Why had she subjected herself to a date again? She could’ve been home and in her comfy clothes by now. Instead, she was here in uncomfortable shoes and even less comfortable conversation. Maybe she’d agreed to this because she liked the idea of dating someone. When she came home late at night, lugging a pile of research and student papers with her, she sometimes imagined what it would be like to have someone to call or have dinner with, or more than have dinner with. That was probably what had landed her on this blind date—the idea of these mythical things. But in actual practice, dating was just straight-up painful.

She took a long sip of wine as her date glanced at his phone again. “Do you need to check that?”

“Huh?” Doug glanced up guiltily. “Oh, no. It’s fine. Well, maybe I should check in case it’s work.”

Taryn shrugged, expecting the answer. She had a degree in reading people, but Doug’s behavior didn’t require a doctorate to decipher. “Knock yourself out.”

At least she could tell her friend Kincaid that she’d given this a shot. Kincaid had set her up on this date because Girl, I worry about you. You need to get out of that research lab and live a little. Doug is smart and a sly kind of cute, like an eighties teen movie villain.

Taryn had pictured a young James Spader, which had gotten her to reluctantly agree to this, but Doug would never have been able to pull off feathered hair and a white suit. Also, she suspected he had a mild case of narcissistic personality disorder—which was probably why he’d shut down when she’d started talking about sociopaths. They were in the same psychological family. He was probably insulted.

Or maybe she should learn to shut up about the research part of her job and just tell people about the more straightforward part—that she taught psychology at a university. When people asked about what she did for a living, they usually were just being polite and didn’t actually want to hear the details. She liked details—telling them and hearing them. People’s life stories were endlessly fascinating to her. She collected them like other people collected photographs of interesting places. What made someone tick, what led them to their career, what made them who they were. But even she’d had trouble finding something interesting about Doug the financial planner.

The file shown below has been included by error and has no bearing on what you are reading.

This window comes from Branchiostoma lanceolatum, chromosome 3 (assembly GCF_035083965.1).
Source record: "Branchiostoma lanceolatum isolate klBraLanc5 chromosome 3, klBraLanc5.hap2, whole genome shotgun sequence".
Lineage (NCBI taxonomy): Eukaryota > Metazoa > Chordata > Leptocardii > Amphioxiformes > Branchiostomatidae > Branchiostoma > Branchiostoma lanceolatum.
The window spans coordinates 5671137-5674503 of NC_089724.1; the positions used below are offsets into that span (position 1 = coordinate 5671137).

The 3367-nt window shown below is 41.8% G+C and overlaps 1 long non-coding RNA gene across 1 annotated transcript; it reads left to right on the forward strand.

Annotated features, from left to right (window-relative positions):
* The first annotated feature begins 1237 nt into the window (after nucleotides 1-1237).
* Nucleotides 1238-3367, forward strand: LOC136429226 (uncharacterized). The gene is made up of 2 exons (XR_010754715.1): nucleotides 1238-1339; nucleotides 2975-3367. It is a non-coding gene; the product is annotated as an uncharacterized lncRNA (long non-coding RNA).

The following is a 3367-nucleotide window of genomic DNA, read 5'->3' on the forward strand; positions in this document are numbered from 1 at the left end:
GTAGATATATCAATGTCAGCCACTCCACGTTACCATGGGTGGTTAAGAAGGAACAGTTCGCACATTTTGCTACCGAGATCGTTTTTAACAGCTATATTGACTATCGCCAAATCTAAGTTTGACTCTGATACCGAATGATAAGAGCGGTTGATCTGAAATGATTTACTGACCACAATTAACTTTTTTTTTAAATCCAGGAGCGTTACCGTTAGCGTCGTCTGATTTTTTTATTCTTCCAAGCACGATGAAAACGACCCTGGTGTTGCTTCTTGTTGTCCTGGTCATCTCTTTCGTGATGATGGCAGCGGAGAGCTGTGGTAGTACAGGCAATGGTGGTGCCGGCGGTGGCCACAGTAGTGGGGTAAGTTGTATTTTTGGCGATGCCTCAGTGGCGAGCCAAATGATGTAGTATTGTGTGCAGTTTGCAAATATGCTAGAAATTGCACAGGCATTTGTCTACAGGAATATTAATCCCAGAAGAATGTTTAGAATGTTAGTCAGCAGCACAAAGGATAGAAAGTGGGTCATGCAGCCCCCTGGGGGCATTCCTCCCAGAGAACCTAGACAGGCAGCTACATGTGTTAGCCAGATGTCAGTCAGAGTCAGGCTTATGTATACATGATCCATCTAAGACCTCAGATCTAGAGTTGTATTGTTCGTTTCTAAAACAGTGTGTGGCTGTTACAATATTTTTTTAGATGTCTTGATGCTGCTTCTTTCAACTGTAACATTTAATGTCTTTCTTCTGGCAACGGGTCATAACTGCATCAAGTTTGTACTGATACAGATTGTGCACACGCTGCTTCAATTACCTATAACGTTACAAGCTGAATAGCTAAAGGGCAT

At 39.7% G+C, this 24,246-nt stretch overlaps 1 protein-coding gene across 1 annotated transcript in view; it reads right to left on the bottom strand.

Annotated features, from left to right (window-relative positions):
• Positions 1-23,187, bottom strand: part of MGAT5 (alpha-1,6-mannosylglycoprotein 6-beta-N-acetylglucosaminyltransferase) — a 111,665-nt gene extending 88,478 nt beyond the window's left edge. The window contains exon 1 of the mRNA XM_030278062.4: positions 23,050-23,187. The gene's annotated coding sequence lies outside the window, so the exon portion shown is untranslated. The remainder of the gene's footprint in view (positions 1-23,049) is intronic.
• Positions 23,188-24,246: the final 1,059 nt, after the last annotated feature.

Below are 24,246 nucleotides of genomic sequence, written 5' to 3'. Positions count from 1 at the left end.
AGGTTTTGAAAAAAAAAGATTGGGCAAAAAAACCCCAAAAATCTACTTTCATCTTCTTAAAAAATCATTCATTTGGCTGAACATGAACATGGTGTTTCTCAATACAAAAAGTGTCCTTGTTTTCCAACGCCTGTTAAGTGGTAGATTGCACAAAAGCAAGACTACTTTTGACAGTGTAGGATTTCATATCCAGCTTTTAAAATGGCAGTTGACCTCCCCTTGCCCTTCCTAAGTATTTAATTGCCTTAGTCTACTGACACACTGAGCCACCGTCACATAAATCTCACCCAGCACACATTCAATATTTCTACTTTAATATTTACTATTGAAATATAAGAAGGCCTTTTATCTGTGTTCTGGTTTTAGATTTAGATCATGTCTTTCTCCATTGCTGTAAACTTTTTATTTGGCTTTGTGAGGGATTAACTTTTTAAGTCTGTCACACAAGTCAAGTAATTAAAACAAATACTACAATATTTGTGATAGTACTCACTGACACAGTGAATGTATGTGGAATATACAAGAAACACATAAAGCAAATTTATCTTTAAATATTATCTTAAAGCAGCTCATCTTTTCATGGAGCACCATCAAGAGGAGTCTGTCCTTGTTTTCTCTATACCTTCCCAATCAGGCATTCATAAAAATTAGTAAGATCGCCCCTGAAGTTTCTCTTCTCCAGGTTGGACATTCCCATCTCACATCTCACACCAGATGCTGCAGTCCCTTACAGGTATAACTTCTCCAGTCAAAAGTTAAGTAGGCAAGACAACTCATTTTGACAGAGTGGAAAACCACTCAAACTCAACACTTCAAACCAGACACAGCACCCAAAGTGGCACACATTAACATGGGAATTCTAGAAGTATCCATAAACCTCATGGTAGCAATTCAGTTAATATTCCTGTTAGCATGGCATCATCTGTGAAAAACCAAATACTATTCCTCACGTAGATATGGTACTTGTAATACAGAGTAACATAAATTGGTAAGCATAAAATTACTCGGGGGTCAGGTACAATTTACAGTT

Date experiment conducted. Experiment failed. Oh well. This outcome would’ve matched her hypothesis anyway. Blind dates had a high crash-and-burn rate. She wouldn’t have gone on this one if Kincaid hadn’t looked so damn sincere and concerned about Taryn’s lack of a social life. Her friend didn’t want her to be lonely, and Taryn loved her for at least trying. However, now she was ready to get home, get in her pajama pants, and compile the final data for her presentation.

Taryn checked her watch, and when she saw that Doug was still scrolling through something on his phone, she pulled her own phone from her purse. Two missed calls and a text alert filled her screen. Two from her mother. One from her dad.

Shit. Taryn got that queasy pinch in her gut, and she almost fumbled the phone, trying to quickly open the messages. She’d silenced her phone and had forgotten her nightly check-in text to her mother. Which meant red alert at her parents’ house if her mom was having one of her bad days. She quickly texted both of them back, feeling like a guilty teenager instead of a grown woman.